This is a story that touches on cultural awareness, traditions, feelings, confidence, and so many other positive aspects of growing up. It depicts a confident, self-assured little girl who is not shy about being herself. In a world where so much is about conforming to expectations, this book offers little girls as well as not so little girls, a view of what it is to be yourself and show your best self to the world around you.
Have you ever had a child come to you with gum in their hair? NO? You are lucky. As a parent and teacher, I have had the opportunity to deal with this little issue more times than I can count. It is never easy, it is never neat. It is usually funny.
Asked by friends at the playground, at dance class, at dinner…she responds, “I’m from here, from today, same as everyone else.” That answer doesn’t seem to suffice so she asks her Abuelo and his answer is absolutely priceless.
On one particular night, a little firefly, struggling to learn to fly, happens to land on his hand. She has tried and tried to fly but has been unable to accomplish this goal. Seeing the little firefly in his hand, the boy confuses her for a star, and we soon realize that the story is in fact about this special little firefly.
As the youngest daughter of a Cuban family living in Miami, Lila Reyes has everything she could possibly want. She has spent her life learning to make all of the recipes her grandmother taught her while working at their family bakery, La Paloma. Cooking and baking are Lila’s heart and soul; they are the passions that drive her dreams and fuel her goals. The recipes her grandmother taught her go far beyond the kitchen where she spends so much of her time; they are the very beat of her heart.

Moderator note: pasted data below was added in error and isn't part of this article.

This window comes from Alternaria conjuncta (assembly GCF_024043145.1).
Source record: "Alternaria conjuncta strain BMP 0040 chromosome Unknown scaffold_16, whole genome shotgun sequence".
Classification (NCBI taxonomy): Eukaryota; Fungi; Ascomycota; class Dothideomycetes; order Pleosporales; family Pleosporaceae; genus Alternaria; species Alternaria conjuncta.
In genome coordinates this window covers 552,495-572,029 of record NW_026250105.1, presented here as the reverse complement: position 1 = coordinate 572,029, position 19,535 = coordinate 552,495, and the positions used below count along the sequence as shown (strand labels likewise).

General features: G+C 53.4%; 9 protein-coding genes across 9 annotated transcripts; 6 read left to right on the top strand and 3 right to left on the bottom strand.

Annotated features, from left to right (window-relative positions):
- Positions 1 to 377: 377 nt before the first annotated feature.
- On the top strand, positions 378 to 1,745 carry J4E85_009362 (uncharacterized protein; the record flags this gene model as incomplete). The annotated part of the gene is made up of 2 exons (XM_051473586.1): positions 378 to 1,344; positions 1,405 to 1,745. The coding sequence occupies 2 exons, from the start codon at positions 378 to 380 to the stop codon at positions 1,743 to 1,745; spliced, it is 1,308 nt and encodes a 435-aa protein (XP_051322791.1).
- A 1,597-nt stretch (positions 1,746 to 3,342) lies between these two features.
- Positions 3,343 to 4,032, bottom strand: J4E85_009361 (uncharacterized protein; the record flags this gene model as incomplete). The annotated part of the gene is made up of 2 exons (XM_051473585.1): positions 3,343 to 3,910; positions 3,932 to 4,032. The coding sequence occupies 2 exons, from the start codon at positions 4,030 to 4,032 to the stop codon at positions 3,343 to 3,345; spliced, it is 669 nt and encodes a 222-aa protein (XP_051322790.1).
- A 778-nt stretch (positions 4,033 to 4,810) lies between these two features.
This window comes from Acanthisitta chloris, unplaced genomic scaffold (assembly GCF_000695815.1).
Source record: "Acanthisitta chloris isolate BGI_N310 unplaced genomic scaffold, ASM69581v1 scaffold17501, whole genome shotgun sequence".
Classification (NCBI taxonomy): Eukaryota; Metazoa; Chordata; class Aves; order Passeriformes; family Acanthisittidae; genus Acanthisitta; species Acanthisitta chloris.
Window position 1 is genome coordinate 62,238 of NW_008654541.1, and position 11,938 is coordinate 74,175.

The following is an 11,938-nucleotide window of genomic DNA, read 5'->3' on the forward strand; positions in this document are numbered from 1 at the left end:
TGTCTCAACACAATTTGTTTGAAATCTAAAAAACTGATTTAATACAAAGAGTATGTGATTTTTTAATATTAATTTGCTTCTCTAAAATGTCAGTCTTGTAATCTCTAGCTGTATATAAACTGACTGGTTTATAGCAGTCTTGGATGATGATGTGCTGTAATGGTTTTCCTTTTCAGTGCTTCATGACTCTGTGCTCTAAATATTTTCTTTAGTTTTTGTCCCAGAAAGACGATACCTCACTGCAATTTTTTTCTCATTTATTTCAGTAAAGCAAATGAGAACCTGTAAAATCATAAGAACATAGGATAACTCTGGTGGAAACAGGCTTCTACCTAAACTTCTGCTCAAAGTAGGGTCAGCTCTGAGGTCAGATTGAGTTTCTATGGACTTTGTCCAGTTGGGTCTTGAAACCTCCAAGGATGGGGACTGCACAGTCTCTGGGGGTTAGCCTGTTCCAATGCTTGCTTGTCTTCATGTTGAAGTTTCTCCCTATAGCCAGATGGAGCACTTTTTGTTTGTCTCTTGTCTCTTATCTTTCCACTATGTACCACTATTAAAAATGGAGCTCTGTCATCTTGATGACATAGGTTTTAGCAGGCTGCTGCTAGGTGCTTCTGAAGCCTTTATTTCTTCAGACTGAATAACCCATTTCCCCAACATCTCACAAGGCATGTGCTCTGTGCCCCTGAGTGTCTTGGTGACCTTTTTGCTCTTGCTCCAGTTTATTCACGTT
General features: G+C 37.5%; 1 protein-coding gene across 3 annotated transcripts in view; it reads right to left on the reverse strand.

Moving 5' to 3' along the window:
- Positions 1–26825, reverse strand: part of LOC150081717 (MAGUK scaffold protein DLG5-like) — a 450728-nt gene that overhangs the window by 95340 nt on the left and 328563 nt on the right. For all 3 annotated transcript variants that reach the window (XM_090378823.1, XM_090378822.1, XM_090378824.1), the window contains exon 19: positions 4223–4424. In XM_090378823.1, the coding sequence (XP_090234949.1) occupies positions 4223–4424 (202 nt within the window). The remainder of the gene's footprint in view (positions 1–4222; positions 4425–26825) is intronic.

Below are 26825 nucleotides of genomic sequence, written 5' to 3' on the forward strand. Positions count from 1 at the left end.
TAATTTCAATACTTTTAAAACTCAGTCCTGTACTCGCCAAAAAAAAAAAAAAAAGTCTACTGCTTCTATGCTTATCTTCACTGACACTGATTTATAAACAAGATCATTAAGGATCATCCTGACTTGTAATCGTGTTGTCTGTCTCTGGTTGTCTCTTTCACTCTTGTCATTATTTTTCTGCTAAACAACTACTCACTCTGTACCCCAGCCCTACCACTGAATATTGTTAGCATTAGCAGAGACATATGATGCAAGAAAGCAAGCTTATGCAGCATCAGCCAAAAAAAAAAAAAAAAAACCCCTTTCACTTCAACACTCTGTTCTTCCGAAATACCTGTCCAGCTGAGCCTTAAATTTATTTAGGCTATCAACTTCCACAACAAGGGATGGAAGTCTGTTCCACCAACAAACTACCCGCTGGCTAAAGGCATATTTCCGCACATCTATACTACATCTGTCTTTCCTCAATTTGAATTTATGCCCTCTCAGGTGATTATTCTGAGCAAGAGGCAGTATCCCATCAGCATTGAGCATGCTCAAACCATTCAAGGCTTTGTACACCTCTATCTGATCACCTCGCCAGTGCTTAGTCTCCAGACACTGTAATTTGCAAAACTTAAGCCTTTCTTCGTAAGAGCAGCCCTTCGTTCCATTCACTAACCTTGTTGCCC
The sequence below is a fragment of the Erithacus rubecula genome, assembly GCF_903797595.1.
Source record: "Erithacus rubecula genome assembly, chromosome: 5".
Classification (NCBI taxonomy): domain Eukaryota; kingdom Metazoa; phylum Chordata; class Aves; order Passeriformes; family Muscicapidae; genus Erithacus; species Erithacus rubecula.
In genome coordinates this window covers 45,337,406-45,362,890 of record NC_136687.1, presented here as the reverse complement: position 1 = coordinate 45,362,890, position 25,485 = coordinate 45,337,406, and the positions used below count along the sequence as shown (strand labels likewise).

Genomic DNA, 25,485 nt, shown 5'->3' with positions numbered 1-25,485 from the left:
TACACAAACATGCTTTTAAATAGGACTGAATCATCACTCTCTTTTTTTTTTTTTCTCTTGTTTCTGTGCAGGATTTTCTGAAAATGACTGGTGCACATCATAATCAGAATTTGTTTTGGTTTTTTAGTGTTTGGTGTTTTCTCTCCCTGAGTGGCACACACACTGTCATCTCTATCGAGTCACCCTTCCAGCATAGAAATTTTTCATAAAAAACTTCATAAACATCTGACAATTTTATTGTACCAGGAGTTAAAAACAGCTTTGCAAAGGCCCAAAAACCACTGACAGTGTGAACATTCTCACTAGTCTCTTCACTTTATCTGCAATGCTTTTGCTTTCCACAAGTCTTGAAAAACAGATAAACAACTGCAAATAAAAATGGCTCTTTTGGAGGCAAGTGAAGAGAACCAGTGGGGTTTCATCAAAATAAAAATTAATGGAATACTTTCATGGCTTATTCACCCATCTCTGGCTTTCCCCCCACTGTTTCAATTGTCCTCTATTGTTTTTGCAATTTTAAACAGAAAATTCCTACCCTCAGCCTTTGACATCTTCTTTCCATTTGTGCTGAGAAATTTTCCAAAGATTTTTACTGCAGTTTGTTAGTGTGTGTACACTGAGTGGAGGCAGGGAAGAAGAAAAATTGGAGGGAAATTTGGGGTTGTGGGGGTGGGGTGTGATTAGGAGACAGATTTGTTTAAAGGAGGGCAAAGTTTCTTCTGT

In her book, The Heart of Mi Familia, Lara seamlessly weaves a story of what it is like to be not only bilingual, but also bicultural, and she does so in a sweet story of a little girl that effortlessly moves between two cultures.
Sili Recio’s description of how her color was used as both a source of joy and encouragement and a weapon to cause pain is both poignant and inspirational. Her message to boys and girls with skin that is “a ribbon of different shades of brown” is especially important under the current climate our country and the world is experiencing.
This is a story that tells about the circle of life and how important it is to feel loved, appreciated, supported, and special. It is a story that teaches us that the greatest gifts we can give our children do not come from a store but rather from our hearts.
Eric Carle, a favorite author for years, and one that has been a big part of my teaching journey, brings us a little gem of a book. Not only do his stories always manage to incorporate a multitude of lessons, they are simply and honestly breathtakingly beautiful. So, when I saw this title, I was naturally curious. As with any Carle work, it does not disappoint.